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digitalmars.D - Tail call optimization in dmd

reply "Denis Koroskin" <2korden gmail.com> writes:
Hi guys!

Does anyone have an experience with tail recursion (in dmd in particular)?

I have (at least) 3 functions that are invoked recursively like this:

A -> B -> C -> A -> B -> ...

Problem is that even though I turned all three of them into tail recursive  
functions, each cycle still consumes about 80 bytes of stack.

After hours of debugging I've noticed that dmd does terrible work on TCO.  
For example, the following produces stack overflow:

void foo()
{
	{
	}
	
	bar();
}

void bar()
{
	{
	}
	
	foo();
}

void main()
{
	foo();
}

I compile code with -O -release -inline if that matters.

Any tips would be highly appreciated.
Oct 06 2010
next sibling parent bearophile <bearophileHUGS lycos.com> writes:
Denis Koroskin:

 After hours of debugging I've noticed that dmd does terrible work on TCO.  
 For example, the following produces stack overflow:

I presume TCO is very limited in compilers for C-class languages. Even LLVM, that's supposed to be a back-end fit for functional languages, has limits in its TCO. Bye, bearophile
Oct 06 2010
prev sibling parent reply Andrei Alexandrescu <SeeWebsiteForEmail erdani.org> writes:
On 10/6/10 14:26 CDT, Denis Koroskin wrote:
 Hi guys!

 Does anyone have an experience with tail recursion (in dmd in particular)?

 I have (at least) 3 functions that are invoked recursively like this:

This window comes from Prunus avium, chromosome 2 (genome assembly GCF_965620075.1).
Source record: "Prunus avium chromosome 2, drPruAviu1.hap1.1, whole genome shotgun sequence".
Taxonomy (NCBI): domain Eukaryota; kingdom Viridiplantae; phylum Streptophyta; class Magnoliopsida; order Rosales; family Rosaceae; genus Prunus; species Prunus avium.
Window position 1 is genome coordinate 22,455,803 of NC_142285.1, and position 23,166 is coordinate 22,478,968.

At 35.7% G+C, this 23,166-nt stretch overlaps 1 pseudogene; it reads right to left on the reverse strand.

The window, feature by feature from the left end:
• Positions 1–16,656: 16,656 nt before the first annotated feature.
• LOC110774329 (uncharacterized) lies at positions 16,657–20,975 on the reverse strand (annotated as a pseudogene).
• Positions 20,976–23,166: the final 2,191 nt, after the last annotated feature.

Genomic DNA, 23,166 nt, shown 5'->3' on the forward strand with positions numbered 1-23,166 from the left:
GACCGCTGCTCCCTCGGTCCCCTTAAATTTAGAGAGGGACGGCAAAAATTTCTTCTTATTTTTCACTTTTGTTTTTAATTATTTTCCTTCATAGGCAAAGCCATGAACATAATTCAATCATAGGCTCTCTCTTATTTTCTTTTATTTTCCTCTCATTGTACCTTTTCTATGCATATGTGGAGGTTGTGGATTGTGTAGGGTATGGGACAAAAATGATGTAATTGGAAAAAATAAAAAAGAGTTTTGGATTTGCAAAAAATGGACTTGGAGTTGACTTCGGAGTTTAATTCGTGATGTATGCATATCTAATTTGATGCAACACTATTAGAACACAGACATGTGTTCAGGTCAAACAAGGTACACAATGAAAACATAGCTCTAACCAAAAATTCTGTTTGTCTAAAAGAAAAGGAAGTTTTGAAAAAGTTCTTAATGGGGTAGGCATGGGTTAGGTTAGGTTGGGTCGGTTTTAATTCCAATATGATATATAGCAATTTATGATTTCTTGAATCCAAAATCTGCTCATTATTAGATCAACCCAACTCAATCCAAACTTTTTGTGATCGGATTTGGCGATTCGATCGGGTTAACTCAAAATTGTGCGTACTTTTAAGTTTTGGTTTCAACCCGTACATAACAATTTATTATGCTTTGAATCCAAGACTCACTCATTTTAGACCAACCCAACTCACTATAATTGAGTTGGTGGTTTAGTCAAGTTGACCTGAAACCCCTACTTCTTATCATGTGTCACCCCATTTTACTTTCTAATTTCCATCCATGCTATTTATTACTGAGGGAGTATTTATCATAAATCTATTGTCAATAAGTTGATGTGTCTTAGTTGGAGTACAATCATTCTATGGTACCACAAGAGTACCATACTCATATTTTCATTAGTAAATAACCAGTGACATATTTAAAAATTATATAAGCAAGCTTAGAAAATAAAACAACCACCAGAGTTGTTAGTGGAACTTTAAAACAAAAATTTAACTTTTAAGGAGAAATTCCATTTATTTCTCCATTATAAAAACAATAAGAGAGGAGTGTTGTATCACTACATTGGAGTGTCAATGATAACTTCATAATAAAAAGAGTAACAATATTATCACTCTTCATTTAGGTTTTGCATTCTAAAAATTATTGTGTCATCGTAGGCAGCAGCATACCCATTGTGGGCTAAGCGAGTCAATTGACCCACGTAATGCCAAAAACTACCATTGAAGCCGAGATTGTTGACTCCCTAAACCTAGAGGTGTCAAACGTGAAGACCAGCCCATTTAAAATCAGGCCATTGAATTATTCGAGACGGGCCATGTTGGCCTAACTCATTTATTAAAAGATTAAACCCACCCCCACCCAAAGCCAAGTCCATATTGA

A -> B -> C -> A -> B -> ...

 Problem is that even though I turned all three of them into tail
 recursive functions, each cycle still consumes about 80 bytes of stack.

 After hours of debugging I've noticed that dmd does terrible work on
 TCO. For example, the following produces stack overflow:

 void foo()
 {
 {
 }

 bar();
 }

 void bar()
 {
 {
 }

 foo();
 }

 void main()
 {
 foo();
 }

 I compile code with -O -release -inline if that matters.

 Any tips would be highly appreciated.

dmd currently optimizes tail recursion but not tail calls. Tail recursion == function calls itself as the last expression. Tail call == function issues a call to another function as the last expression. Without tail call optimization, mutual recursion will consume stack as you noted. Andrei
Oct 06 2010
parent reply Jonathan M Davis <jmdavisProg gmx.com> writes:
On Wednesday, October 06, 2010 13:23:37 Andrei Alexandrescu wrote:
 dmd currently optimizes tail recursion but not tail calls. Tail
 recursion == function calls itself as the last expression. Tail call ==
 function issues a call to another function as the last expression.
 Without tail call optimization, mutual recursion will consume stack as
 you noted.

Also, doesn't dmd only ever do one level of inlining right now? That could severely limit its ability to inline this kind of code. - Jonathan M Davis
Oct 06 2010
parent Walter Bright <newshound2 digitalmars.com> writes:
Jonathan M Davis wrote:
 Also, doesn't dmd only ever do one level of inlining right now? That could 
 severely limit its ability to inline this kind of code.

Dmd doesn't inline recursion, if that's what you mean. It will inline arbitrarily deeply nested function calls.
Oct 06 2010